The Catechetical Review - Communicating Christ for a New Evangelization

The Catechism & the New Evangelization: Catechizing with Boldness

Authored by Dr. Petroc Willey in Issue #2.4 of Catechetical Review
One of the words particularly beloved of Pope Francis, is the Greek parrhēsia.[i] It is also a significant word for all who hand on the faith of the Church: parents, priests and religious, catechists in parishes, and teachers in schools. We could go so far as to say that it sums up for us how we should learn to catechize for the new evangelization. Every page of the Catechism’s text is characterized by this quality of parrhēsia. The Catechism explains that the word means “straightforward simplicity, filial trust, joyous assurance, humble boldness, the certainty of being loved,”[ii] reminding us that we can speak with “straightforward simplicity” precisely because of our filial trust in the Lord; we can speak with “humble boldness” because of the certainty we have of his love for us.

The rest of this online article is available for current subscribers.

Start your subscription today!


This article is from The Catechetical Review (Online Edition ISSN 2379-6324) and may be copied for catechetical purposes only. It may not be reprinted in another published work without the permission of The Catechetical Review by contacting editor@catechetics.com

Articles from the Most Recent Issue

Editor’s Reflections: The Liturgical Life – A Source of Healing
By Dr. James Pauley
Free “The kingdom of heaven may be likened to a man who sowed good seed in his field. While everyone was asleep his enemy came and sowed weeds all through the wheat, and then went off” (Mt 13:24–25). Our Lord’s imagery helps us make sense of difficult and painful situations existing within the Church. He is describing, afterall, the “kingdom of God.”... Read more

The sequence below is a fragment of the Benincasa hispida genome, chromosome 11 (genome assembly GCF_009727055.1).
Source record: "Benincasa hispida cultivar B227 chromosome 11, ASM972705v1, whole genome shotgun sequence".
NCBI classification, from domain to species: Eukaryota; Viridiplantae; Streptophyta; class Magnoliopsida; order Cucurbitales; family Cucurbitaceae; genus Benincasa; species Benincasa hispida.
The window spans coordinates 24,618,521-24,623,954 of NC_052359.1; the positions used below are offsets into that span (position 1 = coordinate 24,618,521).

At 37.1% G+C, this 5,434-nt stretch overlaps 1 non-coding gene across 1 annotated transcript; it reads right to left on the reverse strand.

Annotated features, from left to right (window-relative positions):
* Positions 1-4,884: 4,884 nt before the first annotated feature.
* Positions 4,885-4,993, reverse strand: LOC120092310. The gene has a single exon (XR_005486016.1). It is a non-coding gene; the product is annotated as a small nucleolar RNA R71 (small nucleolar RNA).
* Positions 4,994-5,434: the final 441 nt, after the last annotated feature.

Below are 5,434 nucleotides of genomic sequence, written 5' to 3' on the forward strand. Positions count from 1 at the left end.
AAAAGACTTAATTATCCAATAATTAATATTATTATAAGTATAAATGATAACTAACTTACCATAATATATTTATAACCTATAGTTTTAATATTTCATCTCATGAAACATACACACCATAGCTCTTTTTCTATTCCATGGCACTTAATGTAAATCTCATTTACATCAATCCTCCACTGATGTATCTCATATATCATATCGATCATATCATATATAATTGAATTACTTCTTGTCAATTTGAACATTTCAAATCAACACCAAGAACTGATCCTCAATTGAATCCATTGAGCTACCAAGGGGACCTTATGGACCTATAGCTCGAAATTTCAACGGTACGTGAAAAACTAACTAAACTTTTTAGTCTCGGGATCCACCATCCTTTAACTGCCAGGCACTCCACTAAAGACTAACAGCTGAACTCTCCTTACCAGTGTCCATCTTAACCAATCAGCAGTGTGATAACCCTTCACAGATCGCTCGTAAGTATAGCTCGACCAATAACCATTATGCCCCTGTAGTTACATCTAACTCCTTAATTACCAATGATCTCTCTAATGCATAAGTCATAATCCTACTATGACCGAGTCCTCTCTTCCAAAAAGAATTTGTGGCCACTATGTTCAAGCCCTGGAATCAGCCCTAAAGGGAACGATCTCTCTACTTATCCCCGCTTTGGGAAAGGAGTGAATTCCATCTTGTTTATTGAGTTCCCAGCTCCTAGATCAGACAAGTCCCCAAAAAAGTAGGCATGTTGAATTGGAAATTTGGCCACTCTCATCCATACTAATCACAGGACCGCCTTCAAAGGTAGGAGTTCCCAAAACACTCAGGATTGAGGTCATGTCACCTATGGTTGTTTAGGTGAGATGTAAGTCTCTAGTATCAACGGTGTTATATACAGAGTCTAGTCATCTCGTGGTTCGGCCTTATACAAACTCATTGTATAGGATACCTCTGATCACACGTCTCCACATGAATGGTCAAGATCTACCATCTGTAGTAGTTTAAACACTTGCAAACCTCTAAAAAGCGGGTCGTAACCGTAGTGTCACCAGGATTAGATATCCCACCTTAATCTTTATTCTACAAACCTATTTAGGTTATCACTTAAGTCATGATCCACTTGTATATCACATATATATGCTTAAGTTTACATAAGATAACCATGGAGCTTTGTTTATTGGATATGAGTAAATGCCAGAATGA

Advent at Home: Five Practices for Entering into the Season
By Brad Bursa
Free Most Catholic parents are so far removed from a rich Catholic culture that living a liturgical season—let alone the liturgical year—can seem impossible. Dr. Tracey Rowland, professor at the University of Notre Dame Australia, describes the scene by saying that young Catholics “find themselves in a situation where they have rarely experienced a... Read more
Principles for Celebrating the Liturgical Year
By Fr. Eusebius Martis, OSB
For Christians, the celebration of the mystery of Christ is, on the one hand, formative and, on the other, an opportunity to offer praise and thanksgiving. This is especially true for Catholics because the events of our salvation in Christ are recalled daily, weekly, seasonally, and annually. The awareness of the liturgical cycle may not be... Read more

Pages

Watch Tutorial Videos

We've put together several quick and easy tutorial videos to show you how to use this website.

Watch Now